And the obamas, you may know, are traveling in africa tonight. Today, they visited the haunting monuments of the slave trade. Abc's chief white house correspondent jonathan karl. Reporter: The legacy... See More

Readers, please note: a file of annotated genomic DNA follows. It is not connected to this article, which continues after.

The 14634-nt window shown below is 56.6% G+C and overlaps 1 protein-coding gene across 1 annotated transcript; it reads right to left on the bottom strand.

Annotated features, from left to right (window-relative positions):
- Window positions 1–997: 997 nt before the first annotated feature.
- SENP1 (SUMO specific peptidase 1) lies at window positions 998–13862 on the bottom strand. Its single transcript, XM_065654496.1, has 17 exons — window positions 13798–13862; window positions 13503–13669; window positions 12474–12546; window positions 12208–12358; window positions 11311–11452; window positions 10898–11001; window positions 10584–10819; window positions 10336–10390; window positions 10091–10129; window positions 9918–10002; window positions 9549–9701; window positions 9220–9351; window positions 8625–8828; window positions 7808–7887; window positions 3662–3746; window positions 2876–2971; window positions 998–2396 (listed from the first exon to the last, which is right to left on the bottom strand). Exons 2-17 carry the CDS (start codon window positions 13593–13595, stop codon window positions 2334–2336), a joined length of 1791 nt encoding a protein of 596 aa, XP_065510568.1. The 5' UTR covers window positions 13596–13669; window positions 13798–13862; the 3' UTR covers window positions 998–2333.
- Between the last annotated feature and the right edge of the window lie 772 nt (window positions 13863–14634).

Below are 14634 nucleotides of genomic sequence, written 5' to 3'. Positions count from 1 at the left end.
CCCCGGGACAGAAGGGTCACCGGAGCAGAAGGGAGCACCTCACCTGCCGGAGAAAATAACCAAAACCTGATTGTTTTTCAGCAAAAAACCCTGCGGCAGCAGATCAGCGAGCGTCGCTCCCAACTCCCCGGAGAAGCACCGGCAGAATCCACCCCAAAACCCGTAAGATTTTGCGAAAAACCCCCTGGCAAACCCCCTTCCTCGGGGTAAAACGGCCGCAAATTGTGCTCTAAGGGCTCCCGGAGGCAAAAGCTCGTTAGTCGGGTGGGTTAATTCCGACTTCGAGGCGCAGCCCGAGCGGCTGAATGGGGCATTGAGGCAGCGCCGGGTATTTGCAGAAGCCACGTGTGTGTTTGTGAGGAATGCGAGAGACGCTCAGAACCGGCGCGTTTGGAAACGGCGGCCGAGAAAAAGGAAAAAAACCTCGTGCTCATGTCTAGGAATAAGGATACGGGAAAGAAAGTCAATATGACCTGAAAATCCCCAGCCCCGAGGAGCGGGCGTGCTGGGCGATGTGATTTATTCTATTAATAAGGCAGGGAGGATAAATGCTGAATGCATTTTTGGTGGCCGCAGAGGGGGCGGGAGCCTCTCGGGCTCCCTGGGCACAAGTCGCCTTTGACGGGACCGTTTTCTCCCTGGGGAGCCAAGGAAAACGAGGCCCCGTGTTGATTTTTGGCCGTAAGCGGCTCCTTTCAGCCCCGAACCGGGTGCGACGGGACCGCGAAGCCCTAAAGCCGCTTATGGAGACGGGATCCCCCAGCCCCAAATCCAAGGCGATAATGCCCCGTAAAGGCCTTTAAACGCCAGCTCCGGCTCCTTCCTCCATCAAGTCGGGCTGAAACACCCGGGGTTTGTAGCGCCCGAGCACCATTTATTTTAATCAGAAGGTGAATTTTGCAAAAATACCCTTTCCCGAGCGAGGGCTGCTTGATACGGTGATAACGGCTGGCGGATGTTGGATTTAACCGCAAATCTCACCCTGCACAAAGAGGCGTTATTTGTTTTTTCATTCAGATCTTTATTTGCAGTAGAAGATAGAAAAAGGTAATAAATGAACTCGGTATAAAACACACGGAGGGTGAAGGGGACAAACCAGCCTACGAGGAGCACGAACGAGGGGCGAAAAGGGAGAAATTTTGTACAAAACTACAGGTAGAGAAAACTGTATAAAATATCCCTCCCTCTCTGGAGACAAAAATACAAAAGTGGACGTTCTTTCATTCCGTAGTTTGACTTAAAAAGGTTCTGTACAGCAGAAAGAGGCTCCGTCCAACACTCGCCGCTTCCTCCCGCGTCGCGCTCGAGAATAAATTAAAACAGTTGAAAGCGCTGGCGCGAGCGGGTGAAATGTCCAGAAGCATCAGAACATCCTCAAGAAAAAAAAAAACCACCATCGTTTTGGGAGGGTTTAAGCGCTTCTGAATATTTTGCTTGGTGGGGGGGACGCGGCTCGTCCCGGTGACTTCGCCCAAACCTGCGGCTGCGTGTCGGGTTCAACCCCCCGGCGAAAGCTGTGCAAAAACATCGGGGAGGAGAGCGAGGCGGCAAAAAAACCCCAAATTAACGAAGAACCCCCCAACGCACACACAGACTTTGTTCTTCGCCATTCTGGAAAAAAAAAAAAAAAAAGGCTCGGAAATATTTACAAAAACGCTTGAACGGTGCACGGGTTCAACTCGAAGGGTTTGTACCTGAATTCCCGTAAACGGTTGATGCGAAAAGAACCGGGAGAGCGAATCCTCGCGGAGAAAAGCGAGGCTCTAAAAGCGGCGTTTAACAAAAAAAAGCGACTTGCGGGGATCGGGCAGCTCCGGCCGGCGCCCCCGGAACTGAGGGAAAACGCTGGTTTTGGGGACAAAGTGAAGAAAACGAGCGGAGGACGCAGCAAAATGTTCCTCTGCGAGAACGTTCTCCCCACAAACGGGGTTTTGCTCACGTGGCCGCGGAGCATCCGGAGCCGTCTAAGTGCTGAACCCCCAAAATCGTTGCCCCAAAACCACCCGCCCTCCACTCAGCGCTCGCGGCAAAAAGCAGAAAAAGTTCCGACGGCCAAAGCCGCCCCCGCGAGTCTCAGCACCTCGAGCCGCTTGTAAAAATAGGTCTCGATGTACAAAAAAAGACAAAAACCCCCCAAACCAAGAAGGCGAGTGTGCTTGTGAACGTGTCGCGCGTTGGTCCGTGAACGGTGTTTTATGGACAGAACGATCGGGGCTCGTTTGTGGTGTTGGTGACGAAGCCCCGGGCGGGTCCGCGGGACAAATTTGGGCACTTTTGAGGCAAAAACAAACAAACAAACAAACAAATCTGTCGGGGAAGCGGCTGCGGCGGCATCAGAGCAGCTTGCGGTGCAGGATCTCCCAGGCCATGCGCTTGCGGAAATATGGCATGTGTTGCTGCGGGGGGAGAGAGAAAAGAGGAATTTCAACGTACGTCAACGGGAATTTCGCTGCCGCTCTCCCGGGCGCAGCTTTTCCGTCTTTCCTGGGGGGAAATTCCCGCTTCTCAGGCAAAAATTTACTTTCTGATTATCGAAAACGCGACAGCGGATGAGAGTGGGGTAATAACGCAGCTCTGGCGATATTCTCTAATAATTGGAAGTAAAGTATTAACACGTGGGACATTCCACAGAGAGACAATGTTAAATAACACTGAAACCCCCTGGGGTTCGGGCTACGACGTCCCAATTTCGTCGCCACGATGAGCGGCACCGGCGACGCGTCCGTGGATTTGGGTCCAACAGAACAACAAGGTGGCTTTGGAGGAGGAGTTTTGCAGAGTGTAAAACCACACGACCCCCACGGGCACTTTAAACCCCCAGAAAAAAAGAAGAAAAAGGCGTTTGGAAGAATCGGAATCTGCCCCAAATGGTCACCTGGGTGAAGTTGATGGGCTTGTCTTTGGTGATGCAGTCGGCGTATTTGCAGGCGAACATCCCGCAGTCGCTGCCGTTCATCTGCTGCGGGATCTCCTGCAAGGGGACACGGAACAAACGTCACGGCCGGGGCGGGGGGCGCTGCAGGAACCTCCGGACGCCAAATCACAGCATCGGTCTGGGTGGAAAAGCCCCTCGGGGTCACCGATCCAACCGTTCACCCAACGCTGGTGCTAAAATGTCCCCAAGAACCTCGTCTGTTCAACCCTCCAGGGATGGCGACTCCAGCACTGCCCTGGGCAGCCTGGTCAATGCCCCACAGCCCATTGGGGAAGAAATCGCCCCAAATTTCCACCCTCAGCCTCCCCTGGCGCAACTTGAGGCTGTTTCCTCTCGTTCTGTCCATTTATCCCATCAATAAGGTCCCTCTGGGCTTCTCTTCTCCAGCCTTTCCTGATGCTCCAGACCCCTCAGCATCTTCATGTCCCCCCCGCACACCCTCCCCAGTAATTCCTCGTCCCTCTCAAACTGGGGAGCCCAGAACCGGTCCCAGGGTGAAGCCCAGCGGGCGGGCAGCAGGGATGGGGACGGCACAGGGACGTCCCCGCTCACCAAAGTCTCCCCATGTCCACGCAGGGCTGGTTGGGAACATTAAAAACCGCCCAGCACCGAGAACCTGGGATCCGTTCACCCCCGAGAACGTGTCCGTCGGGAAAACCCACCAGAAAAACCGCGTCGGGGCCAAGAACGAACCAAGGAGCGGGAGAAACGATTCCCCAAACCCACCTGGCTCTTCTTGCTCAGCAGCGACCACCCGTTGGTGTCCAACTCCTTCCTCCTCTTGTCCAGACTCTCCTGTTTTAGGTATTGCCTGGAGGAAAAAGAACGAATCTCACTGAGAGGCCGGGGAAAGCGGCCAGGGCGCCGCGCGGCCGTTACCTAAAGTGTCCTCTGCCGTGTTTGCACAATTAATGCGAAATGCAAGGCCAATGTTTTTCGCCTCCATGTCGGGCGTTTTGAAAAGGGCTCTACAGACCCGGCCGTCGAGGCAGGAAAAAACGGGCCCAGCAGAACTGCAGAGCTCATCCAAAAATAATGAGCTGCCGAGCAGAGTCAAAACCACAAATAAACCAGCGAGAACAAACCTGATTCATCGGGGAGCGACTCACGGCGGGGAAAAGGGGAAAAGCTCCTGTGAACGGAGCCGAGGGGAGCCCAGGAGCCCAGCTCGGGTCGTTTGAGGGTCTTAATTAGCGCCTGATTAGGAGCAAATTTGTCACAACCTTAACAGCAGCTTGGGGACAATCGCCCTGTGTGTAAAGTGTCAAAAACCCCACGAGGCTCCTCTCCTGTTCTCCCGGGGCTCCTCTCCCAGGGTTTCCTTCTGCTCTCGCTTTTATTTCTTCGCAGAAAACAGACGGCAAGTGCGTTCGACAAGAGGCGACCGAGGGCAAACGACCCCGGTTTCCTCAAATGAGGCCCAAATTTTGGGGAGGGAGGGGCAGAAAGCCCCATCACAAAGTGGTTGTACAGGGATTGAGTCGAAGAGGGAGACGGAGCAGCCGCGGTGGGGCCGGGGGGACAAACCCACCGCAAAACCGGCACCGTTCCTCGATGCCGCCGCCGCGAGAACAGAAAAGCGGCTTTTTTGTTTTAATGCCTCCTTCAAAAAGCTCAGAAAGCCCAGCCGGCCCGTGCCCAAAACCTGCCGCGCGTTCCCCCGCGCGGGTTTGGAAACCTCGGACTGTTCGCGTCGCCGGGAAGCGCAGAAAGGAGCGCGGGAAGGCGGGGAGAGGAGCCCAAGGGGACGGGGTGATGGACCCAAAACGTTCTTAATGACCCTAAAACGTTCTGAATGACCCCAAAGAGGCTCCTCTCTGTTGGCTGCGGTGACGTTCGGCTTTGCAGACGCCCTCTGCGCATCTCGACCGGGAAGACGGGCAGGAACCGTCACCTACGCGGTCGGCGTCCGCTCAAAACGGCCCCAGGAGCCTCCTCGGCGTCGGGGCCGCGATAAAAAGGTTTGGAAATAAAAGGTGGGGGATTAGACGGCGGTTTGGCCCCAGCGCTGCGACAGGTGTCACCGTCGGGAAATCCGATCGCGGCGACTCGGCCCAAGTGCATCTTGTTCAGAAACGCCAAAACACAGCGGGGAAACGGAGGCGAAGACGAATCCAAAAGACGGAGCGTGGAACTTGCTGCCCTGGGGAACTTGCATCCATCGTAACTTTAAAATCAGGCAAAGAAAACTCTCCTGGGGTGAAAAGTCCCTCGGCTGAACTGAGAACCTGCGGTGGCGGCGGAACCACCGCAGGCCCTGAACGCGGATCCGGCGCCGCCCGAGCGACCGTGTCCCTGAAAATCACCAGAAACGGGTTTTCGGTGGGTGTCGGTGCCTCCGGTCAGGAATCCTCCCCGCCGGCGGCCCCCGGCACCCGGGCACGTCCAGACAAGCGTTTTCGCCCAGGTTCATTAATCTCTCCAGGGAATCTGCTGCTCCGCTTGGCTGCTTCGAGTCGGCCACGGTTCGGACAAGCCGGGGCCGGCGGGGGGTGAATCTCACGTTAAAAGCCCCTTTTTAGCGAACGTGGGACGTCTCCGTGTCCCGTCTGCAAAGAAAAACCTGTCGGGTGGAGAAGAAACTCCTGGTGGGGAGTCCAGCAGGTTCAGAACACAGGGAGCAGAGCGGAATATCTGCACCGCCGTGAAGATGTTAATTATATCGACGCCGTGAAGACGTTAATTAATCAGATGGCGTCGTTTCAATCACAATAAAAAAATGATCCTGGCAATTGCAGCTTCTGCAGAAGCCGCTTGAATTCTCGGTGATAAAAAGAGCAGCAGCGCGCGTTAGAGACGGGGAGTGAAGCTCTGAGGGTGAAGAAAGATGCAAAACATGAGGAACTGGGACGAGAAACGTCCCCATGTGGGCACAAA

And the obamas, you may know, are traveling in africa tonight. Today, they visited the haunting monuments of the slave trade. Abc's chief white house correspondent jonathan karl. Reporter: The legacy of nelson mandela loomed large as president obama made a pilgrimage to senegal's goree island, where he and his family toured the infamous slave house. The president peered out from the door of no return -- a place that has come to symbolize the horrific journey of millions of africans shifed -- shipped off from this clooastline and into slave slavery. It's a very powerful moment to come here and to fully appreciate the magnitude of the slave trade, to get a sense in a very intimate way of the incredible inhumanity and hardship that people faced. Reporter: It is a place mandela himself visited more than 20 years ago. When mandela came here just a year after he himself had been freed from prison, he insisted on coming into here -- one of these small cells that was used to punish slaves accused of misbehaving. He spent some time in here alone. When he emerged, he had tears in his eyes. The depth of feeling here today, also mixed with joy. When he come here, everybody happy. Reporter: Locals told us they have been eeg ily awaiting the first african-american president. Why do you want him to come? Because he is black. Because we are proud for him to be president of the united states. It's a good country. Reporter: These women, like so many others here, consider obama, in a sense, their president as well. Jonathan karl, abc news, goree i land, senegal.
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